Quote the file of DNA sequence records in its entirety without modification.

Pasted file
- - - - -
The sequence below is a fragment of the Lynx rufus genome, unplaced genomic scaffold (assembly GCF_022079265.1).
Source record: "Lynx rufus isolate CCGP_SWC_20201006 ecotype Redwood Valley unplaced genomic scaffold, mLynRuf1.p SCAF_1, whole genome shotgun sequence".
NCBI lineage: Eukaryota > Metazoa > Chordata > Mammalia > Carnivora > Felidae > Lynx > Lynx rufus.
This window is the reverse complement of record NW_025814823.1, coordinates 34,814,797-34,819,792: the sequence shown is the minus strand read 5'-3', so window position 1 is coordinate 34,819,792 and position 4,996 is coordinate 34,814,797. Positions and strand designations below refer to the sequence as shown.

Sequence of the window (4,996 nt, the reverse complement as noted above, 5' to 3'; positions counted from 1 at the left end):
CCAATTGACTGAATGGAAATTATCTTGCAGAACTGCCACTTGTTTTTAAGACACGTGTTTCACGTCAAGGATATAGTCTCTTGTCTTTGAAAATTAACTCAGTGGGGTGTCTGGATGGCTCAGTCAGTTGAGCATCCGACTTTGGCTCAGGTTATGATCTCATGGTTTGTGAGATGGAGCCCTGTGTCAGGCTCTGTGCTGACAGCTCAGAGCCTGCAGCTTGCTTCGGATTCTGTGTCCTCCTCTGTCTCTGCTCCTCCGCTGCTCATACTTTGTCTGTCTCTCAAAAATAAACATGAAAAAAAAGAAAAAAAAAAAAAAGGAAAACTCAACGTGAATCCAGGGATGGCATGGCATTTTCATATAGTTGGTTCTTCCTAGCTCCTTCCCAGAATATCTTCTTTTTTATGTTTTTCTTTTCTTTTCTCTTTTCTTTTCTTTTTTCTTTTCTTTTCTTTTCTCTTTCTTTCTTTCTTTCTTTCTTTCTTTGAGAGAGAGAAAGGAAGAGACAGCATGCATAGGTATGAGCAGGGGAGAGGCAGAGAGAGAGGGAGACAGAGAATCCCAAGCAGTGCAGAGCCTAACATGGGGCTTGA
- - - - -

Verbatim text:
The sequence below is a fragment of the Lynx rufus genome, unplaced genomic scaffold (assembly GCF_022079265.1).
Source record: "Lynx rufus isolate CCGP_SWC_20201006 ecotype Redwood Valley unplaced genomic scaffold, mLynRuf1.p SCAF_1, whole genome shotgun sequence".
NCBI lineage: Eukaryota > Metazoa > Chordata > Mammalia > Carnivora > Felidae > Lynx > Lynx rufus.
This window is the reverse complement of record NW_025814823.1, coordinates 34,814,797-34,819,792: the sequence shown is the minus strand read 5'-3', so window position 1 is coordinate 34,819,792 and position 4,996 is coordinate 34,814,797. Positions and strand designations below refer to the sequence as shown.

Sequence of the window (4,996 nt, the reverse complement as noted above, 5' to 3'; positions counted from 1 at the left end):
CCAATTGACTGAATGGAAATTATCTTGCAGAACTGCCACTTGTTTTTAAGACACGTGTTTCACGTCAAGGATATAGTCTCTTGTCTTTGAAAATTAACTCAGTGGGGTGTCTGGATGGCTCAGTCAGTTGAGCATCCGACTTTGGCTCAGGTTATGATCTCATGGTTTGTGAGATGGAGCCCTGTGTCAGGCTCTGTGCTGACAGCTCAGAGCCTGCAGCTTGCTTCGGATTCTGTGTCCTCCTCTGTCTCTGCTCCTCCGCTGCTCATACTTTGTCTGTCTCTCAAAAATAAACATGAAAAAAAAGAAAAAAAAAAAAAAGGAAAACTCAACGTGAATCCAGGGATGGCATGGCATTTTCATATAGTTGGTTCTTCCTAGCTCCTTCCCAGAATATCTTCTTTTTTATGTTTTTCTTTTCTTTTCTCTTTTCTTTTCTTTTTTCTTTTCTTTTCTTTTCTCTTTCTTTCTTTCTTTCTTTCTTTCTTTGAGAGAGAGAAAGGAAGAGACAGCATGCATAGGTATGAGCAGGGGAGAGGCAGAGAGAGAGGGAGACAGAGAATCCCAAGCAGTGCAGAGCCTAACATGGGGCTTGA